POW/MIA Flag Racist? Newsweek Writer Rick Perlstein Says Its Time To Take Down The Vietnam War Era Flag

Tara Dodrill

The POW/MIA flag is a symbol of racism, Newsweek writer Rick Perlstein claims. The prisoner of war and missing in action flag comments made by the writer in his "It's Time To Haul Down Another Flag Of Racist Hate" article, quickly sparked backlash and went viral.

Rick Perlstein's POW/MIA flag racism claims include statements allegedly that the emphasis placed on searching for Vietnam War prisoners and those missing in action was merely an attempt to deflect attention away from war crimes and deceptions.

"That d****d flag: It's a shroud. It smothers the complexity, the reality, of what really happened in Vietnam," the Newsweek writer said. "It memorializes Americans as the preeminent victims of the Vietnam War, a notion seared into the nation's visual unconscious by the Oscar-nominated 1978 film The Deer Hunter."

"You know that racist flag? The one that supposedly honors history but actually spreads a pernicious myth? And is useful only to venal right-wing politicians who wish to exploit hatred by calling it heritage? It's past time to pull it down. Oh, wait. You thought I was referring to the Confederate flag. Actually, I'm talking about the POW/MIA flag. I told the story in the first chapter of my 2014 book The Invisible Bridge: The Fall of Nixon and the Rise of Reagan: how Richard Nixon invented the cult of the 'POW/MIA' in order to justify the carnage in Vietnam in a way that rendered the United States as its sole victim."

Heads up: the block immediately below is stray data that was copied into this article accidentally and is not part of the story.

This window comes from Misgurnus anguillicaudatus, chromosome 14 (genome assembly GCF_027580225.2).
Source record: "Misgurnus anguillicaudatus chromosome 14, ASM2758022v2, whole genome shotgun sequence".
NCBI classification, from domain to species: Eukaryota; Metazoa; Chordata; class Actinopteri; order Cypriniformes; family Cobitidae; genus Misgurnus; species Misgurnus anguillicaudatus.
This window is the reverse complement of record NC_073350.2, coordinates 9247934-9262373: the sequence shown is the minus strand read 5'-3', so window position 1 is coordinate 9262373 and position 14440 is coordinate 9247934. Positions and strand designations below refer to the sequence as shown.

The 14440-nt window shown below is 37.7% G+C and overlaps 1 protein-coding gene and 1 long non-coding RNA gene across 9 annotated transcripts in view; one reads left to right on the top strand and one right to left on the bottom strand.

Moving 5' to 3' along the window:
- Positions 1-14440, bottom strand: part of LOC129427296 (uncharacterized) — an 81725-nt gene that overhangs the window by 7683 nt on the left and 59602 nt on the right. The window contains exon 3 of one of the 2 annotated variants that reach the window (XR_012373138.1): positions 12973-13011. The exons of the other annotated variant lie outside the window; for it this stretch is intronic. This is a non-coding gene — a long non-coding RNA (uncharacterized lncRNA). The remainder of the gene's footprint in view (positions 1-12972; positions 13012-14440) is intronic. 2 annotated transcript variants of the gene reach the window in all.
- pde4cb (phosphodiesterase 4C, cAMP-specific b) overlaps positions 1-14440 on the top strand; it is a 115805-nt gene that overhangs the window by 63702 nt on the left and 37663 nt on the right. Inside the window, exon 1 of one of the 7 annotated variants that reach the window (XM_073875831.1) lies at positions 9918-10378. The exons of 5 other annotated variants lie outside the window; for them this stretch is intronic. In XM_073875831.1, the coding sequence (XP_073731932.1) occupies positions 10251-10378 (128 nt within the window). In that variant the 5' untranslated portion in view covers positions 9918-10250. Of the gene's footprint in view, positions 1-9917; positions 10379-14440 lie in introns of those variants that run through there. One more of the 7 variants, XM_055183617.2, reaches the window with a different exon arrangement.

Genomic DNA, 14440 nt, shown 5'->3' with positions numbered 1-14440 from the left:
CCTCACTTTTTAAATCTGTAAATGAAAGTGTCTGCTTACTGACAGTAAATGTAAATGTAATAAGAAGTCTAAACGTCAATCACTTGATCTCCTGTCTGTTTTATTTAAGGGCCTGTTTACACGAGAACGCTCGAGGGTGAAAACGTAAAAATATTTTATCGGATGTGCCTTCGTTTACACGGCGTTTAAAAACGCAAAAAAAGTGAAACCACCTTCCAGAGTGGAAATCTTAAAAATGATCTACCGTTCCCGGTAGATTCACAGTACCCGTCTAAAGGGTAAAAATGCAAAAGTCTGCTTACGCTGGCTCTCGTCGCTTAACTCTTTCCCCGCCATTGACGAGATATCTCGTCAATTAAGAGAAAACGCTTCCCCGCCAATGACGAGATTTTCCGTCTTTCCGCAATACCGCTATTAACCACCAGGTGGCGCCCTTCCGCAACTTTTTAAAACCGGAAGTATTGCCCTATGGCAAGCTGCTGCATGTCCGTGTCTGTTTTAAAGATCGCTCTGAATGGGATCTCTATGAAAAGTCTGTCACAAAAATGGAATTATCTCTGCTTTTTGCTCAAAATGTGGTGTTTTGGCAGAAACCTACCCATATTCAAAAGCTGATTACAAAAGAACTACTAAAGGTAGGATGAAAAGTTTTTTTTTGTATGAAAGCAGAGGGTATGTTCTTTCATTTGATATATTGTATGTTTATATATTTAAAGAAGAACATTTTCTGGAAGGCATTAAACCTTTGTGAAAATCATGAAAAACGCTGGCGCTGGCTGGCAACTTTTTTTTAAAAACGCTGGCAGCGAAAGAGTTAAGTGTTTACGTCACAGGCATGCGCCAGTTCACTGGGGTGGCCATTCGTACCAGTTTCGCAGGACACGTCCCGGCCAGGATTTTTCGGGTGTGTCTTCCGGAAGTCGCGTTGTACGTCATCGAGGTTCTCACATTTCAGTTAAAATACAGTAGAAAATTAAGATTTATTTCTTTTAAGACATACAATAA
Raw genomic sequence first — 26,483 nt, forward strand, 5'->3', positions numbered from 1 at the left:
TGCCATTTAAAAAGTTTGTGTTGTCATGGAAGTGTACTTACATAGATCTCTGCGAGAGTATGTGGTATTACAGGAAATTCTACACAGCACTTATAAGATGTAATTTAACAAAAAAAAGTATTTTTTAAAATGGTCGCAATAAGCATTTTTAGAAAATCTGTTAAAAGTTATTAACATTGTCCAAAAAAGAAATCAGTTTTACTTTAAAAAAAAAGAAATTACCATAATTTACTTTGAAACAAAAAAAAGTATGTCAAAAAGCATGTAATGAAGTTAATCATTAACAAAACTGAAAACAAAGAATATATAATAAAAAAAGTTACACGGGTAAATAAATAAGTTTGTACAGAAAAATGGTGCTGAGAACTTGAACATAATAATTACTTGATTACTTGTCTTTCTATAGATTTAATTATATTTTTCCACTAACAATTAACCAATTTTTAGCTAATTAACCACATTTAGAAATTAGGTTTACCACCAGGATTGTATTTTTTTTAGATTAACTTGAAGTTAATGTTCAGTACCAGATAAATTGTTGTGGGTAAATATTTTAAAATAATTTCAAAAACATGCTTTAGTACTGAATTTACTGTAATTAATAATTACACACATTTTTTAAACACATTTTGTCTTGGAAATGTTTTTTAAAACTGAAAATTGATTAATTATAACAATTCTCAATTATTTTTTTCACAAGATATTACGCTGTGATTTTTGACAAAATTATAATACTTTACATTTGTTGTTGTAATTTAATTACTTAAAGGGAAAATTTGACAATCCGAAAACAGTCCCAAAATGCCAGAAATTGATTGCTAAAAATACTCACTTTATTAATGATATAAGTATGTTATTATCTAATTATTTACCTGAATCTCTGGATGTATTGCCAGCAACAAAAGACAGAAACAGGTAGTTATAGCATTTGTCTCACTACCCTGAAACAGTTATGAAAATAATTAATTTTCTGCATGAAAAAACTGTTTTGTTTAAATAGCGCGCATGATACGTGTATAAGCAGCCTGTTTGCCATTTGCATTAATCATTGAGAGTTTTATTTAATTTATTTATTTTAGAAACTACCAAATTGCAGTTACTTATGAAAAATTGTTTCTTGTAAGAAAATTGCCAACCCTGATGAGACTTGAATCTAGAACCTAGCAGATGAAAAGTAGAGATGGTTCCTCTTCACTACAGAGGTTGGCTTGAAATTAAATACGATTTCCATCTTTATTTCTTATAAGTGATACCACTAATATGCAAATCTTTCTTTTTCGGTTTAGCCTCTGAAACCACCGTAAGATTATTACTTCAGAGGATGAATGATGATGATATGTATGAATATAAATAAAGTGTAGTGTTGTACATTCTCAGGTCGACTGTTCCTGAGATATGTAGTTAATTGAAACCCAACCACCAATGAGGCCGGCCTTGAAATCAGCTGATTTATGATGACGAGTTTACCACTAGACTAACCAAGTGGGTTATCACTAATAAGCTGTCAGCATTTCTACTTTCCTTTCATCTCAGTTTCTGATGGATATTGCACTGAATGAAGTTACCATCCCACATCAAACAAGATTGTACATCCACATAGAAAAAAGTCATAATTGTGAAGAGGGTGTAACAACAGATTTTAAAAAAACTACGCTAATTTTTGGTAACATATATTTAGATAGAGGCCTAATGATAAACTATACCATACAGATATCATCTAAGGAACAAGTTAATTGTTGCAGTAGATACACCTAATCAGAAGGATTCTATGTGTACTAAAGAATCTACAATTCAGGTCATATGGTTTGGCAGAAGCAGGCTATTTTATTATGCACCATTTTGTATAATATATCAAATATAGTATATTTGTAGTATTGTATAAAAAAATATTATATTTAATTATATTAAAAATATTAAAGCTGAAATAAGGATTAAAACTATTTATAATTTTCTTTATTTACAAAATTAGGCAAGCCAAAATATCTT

Another excerpt from the POW/MIA flag racist Newsweek article follows.

"These prisoners only existed because of America's antecedent violations of the Geneva Conventions in bombing civilians in an undeclared war; third, because, as bad as their torture of prisoners was, rather than representing some species of Oriental despotism, the Vietnam Communists were only borrowing techniques practiced on them by their French colonists (and incidentally paid forward by us in places like Abu Ghraib): see this as-told-to memoir by POW and future senator Jeremiah Denton. And finally, our South Vietnamese allies' treatment of their prisoners, who lived manacled to the floors in crippling underground bamboo 'tiger cages' in prison camps built by us, was far worse than the torture our personnel suffered."

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